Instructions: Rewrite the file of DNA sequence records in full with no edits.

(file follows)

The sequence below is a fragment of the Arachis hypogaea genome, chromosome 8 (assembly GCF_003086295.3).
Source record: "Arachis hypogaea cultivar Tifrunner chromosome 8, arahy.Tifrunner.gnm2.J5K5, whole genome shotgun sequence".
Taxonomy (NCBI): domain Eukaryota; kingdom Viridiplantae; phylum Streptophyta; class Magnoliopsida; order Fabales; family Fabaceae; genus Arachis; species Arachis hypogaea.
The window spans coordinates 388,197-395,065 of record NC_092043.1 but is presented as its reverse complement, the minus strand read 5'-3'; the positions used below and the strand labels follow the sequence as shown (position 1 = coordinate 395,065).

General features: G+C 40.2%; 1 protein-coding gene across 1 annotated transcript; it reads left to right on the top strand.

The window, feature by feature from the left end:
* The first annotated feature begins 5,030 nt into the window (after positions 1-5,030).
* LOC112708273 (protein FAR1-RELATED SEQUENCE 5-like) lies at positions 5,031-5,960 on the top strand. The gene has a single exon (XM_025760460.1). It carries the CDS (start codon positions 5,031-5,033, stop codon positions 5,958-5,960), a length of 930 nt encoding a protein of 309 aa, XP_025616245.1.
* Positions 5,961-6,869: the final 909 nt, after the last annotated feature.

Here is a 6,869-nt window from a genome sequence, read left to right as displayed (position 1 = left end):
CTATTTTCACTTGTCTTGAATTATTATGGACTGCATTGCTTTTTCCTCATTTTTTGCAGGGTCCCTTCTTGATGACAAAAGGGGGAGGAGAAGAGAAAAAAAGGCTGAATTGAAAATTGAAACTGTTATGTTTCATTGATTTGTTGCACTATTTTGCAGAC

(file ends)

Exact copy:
The sequence below is a fragment of the Arachis hypogaea genome, chromosome 8 (assembly GCF_003086295.3).
Source record: "Arachis hypogaea cultivar Tifrunner chromosome 8, arahy.Tifrunner.gnm2.J5K5, whole genome shotgun sequence".
Taxonomy (NCBI): domain Eukaryota; kingdom Viridiplantae; phylum Streptophyta; class Magnoliopsida; order Fabales; family Fabaceae; genus Arachis; species Arachis hypogaea.
The window spans coordinates 388,197-395,065 of record NC_092043.1 but is presented as its reverse complement, the minus strand read 5'-3'; the positions used below and the strand labels follow the sequence as shown (position 1 = coordinate 395,065).

General features: G+C 40.2%; 1 protein-coding gene across 1 annotated transcript; it reads left to right on the top strand.

The window, feature by feature from the left end:
* The first annotated feature begins 5,030 nt into the window (after positions 1-5,030).
* LOC112708273 (protein FAR1-RELATED SEQUENCE 5-like) lies at positions 5,031-5,960 on the top strand. The gene has a single exon (XM_025760460.1). It carries the CDS (start codon positions 5,031-5,033, stop codon positions 5,958-5,960), a length of 930 nt encoding a protein of 309 aa, XP_025616245.1.
* Positions 5,961-6,869: the final 909 nt, after the last annotated feature.

Here is a 6,869-nt window from a genome sequence, read left to right as displayed (position 1 = left end):
CTATTTTCACTTGTCTTGAATTATTATGGACTGCATTGCTTTTTCCTCATTTTTTGCAGGGTCCCTTCTTGATGACAAAAGGGGGAGGAGAAGAGAAAAAAAGGCTGAATTGAAAATTGAAACTGTTATGTTTCATTGATTTGTTGCACTATTTTGCAGAC